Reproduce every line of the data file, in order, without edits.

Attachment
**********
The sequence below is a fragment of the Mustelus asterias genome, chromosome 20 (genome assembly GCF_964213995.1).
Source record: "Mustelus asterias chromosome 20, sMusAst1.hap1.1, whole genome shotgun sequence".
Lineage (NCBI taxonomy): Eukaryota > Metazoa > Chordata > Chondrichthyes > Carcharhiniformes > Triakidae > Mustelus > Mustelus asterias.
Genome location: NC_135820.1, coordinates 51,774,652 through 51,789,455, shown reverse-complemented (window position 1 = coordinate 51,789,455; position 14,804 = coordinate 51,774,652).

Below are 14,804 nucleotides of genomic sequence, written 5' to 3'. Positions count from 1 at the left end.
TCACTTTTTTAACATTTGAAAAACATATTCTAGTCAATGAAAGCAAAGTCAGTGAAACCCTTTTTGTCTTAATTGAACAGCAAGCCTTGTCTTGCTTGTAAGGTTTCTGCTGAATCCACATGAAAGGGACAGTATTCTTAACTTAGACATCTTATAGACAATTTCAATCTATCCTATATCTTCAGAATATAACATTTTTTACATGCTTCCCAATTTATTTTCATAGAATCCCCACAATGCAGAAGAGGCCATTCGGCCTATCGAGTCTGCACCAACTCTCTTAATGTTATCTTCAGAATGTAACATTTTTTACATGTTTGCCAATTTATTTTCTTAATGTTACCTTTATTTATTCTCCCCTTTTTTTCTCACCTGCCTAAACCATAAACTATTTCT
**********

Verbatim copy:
The sequence below is a fragment of the Mustelus asterias genome, chromosome 20 (genome assembly GCF_964213995.1).
Source record: "Mustelus asterias chromosome 20, sMusAst1.hap1.1, whole genome shotgun sequence".
Lineage (NCBI taxonomy): Eukaryota > Metazoa > Chordata > Chondrichthyes > Carcharhiniformes > Triakidae > Mustelus > Mustelus asterias.
Genome location: NC_135820.1, coordinates 51,774,652 through 51,789,455, shown reverse-complemented (window position 1 = coordinate 51,789,455; position 14,804 = coordinate 51,774,652).

Below are 14,804 nucleotides of genomic sequence, written 5' to 3'. Positions count from 1 at the left end.
TCACTTTTTTAACATTTGAAAAACATATTCTAGTCAATGAAAGCAAAGTCAGTGAAACCCTTTTTGTCTTAATTGAACAGCAAGCCTTGTCTTGCTTGTAAGGTTTCTGCTGAATCCACATGAAAGGGACAGTATTCTTAACTTAGACATCTTATAGACAATTTCAATCTATCCTATATCTTCAGAATATAACATTTTTTACATGCTTCCCAATTTATTTTCATAGAATCCCCACAATGCAGAAGAGGCCATTCGGCCTATCGAGTCTGCACCAACTCTCTTAATGTTATCTTCAGAATGTAACATTTTTTACATGTTTGCCAATTTATTTTCTTAATGTTACCTTTATTTATTCTCCCCTTTTTTTCTCACCTGCCTAAACCATAAACTATTTCT